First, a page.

One highlight of her career came in 1949 when she represented Reno at the International Federation of Women Lawyers meeting, held in Rome, Italy. She served as secretary to the group that had representatives from forty-one countries. While in Europe, she took the opportunity to visit her brother Sam in Florence.
Charlotte left Reno for fifteen years with her husband Jacques Arley to live in Portland but returned following his early death in 1971. Once again, she was a woman on her own in a predominantly male profession, but this time the women’s liberation movement had changed the legal scene. More and more young women were passing the bar and practicing law without experiencing the notoriety of novelty that met Reno’s first two women lawyers as they faced off during the Petticoat Trial. Throughout, Charlotte’s oral history is sprinkled with names recognizable as the who’s who of Reno’s legal society from post-World War II to the current day.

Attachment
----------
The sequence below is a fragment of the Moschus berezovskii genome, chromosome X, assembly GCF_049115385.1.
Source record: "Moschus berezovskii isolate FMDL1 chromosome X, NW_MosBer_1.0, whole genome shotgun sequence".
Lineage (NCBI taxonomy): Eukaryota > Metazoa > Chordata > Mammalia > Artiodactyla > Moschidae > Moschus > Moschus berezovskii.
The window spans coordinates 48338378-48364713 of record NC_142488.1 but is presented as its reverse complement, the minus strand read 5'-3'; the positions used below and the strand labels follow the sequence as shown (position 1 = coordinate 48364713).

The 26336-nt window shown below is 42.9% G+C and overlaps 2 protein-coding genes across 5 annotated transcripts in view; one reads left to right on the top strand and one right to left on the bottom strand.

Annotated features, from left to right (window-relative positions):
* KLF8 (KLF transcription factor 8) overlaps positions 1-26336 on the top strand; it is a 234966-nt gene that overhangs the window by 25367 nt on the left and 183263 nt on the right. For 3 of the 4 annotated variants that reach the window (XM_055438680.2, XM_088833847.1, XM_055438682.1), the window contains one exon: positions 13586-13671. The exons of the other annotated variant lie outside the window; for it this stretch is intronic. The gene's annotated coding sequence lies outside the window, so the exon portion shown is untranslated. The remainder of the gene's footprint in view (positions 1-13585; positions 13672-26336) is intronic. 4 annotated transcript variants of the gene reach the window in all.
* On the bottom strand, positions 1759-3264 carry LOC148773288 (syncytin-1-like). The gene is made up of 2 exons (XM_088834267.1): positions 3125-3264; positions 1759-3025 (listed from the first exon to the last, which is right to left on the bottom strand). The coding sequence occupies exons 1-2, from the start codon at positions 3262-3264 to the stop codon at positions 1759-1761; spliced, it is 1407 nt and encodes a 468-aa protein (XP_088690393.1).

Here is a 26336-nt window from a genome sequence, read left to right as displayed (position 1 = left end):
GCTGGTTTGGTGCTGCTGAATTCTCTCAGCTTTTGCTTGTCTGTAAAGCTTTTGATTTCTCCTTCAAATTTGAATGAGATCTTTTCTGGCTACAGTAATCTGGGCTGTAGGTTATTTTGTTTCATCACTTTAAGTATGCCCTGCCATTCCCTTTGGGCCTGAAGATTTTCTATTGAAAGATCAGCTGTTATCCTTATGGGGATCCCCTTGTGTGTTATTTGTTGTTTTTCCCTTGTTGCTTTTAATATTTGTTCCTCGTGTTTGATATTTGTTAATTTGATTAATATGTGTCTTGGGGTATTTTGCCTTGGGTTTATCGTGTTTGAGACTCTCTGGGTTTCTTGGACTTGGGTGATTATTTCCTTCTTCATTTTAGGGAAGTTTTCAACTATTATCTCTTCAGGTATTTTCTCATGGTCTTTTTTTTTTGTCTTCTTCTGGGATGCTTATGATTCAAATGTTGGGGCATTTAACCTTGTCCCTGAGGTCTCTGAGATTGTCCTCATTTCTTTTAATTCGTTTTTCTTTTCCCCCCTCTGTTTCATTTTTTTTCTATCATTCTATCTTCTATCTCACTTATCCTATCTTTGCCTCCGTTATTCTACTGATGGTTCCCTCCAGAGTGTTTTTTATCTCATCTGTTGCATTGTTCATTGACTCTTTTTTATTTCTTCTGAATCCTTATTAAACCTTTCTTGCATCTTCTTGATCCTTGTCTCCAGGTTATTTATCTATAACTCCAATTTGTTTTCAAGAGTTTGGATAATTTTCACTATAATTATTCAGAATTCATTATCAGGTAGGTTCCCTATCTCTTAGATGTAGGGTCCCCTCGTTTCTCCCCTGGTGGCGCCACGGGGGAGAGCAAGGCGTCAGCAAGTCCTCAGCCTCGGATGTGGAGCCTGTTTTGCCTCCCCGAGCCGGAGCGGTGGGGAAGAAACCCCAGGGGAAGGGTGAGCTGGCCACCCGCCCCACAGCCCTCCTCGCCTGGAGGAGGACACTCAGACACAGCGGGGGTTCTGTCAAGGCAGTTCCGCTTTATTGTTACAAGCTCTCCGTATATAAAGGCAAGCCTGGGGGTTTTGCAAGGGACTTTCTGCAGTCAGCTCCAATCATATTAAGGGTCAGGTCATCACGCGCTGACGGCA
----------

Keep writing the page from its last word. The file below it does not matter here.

Oral history interviews were conducted with Charlotte Hunter Arley during the summer of 2000 as part of the Nevada Legal Oral History Project, a cooperative project among the Nevada Judicial Historical Society, the Ninth Judicial Circuit Historical Society, and the University of Nevada Oral History Program (UNOHP). Funding was provided by a grant from the Dangberg Foundation to the Nevada Judicial Historical Society. The UNOHP donated generous amounts of time in transcription and production services. The Ninth Judicial Circuit Historical Society provided professional expertise and administered the grant.